Marvin Derksen, Nfld.
If a LIFE Magazine photographer had been there, he would have "captured the moment!" It was a "study in contrasts;" an old man holding a wee babe, wrinkled hands cradling the "baby soft" form of an infant, a timeworn traveller about to "exit" gazing into the face of the One who was just commencing the journey to the cross. There was no mistaking the wondrous awe that radiated from the old manís face as he held the babe in his arms. He was holding none other than the mighty Creator who by grace had willingly stepped into His own creation. The Eternal One had entered time. The apostle would later write of Him "In Him dwelleth all the fullness of the Godhead bodily" (Col. 2:9). This was no ordinary moment - for the plan of the ages was about to be fulfilled and the subject of prophetic pens was now here.
Simeon had long lived for this moment. The land of Palestine had been plunged into spiritual silence and darkness for centuries. The God of revelation had not spoken for 400 years. Vital spirituality had been replaced by bustling commercialism with long prayers and empty ritualism, all of which was evidence of a cold, sterile heart toward God. It was a day when men "drew near to God with their mouths but their hearts were far from Him." There was constant talk about "deliverance" and a "deliverer" but it had nothing to do with spiritual conditions. Bankruptcy of soul was hardly given a thought. What Israel wanted most of all was to rid itself of the bondage of Rome.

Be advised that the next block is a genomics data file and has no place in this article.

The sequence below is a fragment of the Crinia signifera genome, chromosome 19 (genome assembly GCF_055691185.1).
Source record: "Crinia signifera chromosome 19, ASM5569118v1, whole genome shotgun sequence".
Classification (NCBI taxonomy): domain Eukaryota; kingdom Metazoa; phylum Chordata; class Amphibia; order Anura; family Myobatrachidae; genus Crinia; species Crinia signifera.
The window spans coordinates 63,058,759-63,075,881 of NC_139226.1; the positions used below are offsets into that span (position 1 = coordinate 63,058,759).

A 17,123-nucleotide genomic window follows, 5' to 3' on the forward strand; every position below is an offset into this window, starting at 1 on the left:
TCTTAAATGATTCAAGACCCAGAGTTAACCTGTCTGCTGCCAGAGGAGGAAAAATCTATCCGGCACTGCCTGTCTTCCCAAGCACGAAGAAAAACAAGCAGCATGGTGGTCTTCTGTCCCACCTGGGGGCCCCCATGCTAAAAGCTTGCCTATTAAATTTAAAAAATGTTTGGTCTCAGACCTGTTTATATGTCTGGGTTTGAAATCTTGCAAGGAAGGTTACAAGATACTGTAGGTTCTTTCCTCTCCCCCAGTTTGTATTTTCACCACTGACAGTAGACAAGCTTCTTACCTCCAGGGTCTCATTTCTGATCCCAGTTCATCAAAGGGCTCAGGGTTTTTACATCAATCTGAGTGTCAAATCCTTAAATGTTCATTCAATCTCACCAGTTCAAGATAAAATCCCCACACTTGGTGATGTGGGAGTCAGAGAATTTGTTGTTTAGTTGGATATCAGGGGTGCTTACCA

The old man himself stood in marked contrast with his environment. Luke records four simple but outstanding features of Simeonís life and testimony. He was a JUST MAN. In an unjust society, there was a righteousness to his life that revealed a depth of character. There were no facades - no spiritual pretenses. What he was in public, he was also in private. Isaiahís words "The way of the just is uprightness" (Isaiah 26:7) embodied his pathway, for Simeon understood that testimony for God before men always involves integrity.
He was also DEVOUT. Simeon was part of the small, godly remnant in Israel that lived under the "all-seeing eye" of God. His heart had been tuned to hear the voice of God and he had lived his life in the conscious presence of the Almighty. His very name means "hearing" or "heard"- a reality that speaks of dealings with God. Centuries before, Leah, understanding that the Lord had heard of her despised position, had named her second son "Simeon" (Genesis 29:33). Now, a namesake would also appreciate the great blessing of having been heard of God. His devotion had found its focus in the great affirmation from heaven, "To this man will I look, even to him that is poor and of a contrite spirit, and trembleth at My word" (Isaiah 66:2).